Unreal. What was that all about?! We’re forever indebted to these people. We love you.

Why was vinyl the right format to release the record on?

I’ve been collecting vinyl for a good 13 or so, and there’s so much more magic to both the audio spectrum and the physical medium that it had to be done. CDs are dying and digital audio is too disposable/skippable.

With the pledge campaign you offered incentives and extra goodies for pledgers to purchase and to make it different you also teamed up with Local coffee company to produce a special BOD blend, how did this come about?

I emailed Peter James with our intentions and wondered if he’d be interested to create a speciality coffee blend for us. I can’t believe he said yes. He’s a busy man, but adventurous too! I went over with my friend and coffee-head Chris Pettifer where we had a cupping session (no laughing), also known as a tasting session, and it all grew from there. We even played a gig in his roastery!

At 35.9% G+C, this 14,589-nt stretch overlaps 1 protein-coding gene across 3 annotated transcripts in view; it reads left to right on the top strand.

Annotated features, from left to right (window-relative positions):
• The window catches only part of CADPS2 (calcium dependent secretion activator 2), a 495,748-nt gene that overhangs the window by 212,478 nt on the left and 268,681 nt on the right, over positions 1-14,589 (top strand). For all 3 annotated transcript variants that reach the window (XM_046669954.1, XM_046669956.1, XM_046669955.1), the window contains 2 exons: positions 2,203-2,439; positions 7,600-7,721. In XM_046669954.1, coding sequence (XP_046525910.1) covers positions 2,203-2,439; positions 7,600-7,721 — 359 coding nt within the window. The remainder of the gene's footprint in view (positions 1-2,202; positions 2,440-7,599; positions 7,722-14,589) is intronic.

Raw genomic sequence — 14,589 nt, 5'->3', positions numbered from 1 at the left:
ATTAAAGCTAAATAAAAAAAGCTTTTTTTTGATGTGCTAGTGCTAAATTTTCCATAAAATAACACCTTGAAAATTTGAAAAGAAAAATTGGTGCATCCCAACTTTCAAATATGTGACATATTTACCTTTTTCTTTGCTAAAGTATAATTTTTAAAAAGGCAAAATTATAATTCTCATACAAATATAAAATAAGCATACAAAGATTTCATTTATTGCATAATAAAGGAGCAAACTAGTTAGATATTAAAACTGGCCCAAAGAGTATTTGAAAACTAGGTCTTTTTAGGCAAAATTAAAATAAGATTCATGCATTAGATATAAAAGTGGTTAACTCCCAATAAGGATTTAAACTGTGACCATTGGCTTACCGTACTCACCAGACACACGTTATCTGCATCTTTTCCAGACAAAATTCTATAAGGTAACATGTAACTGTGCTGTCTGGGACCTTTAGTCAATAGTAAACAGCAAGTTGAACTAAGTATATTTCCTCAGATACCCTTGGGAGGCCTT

Are you currently supporting the release with any live shows? (If not do you have any planned)

Indeed we do!

Fri 4th March – London, Our Black Heart (w/ A Horse Called War & Wren)

Sun 13th March – Leicester, Firebug (w/ Tricot (JPN))

Tues 15th March – Edinburgh, Henry’s Cellar Bar

Wed 16th March – Glasgow, BLOC

Thurs 17th March – Bristol, Stag & Hounds (w/ Polymath)

Thurs 7th April – Worcester, Marrs Bar (w/ The Cape of Good Hope & Navajo Ace)

We wish the best from the debut release but for now enlighten us to what can we look forward to from you in the future?

I’m a little nervous, if I’m honest! We’ve got a lot of expectation to live up to. Shall we go gabba? No, but seriously, we just want to get out there and play to people. Offer us a gig, yeah?

And finally any last words?

We love you folks at Circuit Sweet. You’ve been so good to us. Thank you x

Thank you so much for your time with Circuit Sweet. We wish you all the best with the album release, the live shows/ tour and hope you enjoy the endless opportunities that will soon be coming your way! 

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The Broken Oak Duet ‘Terrain’  is out now and available to download and available as a physical purchase via the band’s bandcamp. We urge you to get behind this band!

 

https://thebrokenoakduet.bandcamp.com/

https://www.facebook.com/thebrokenoakduet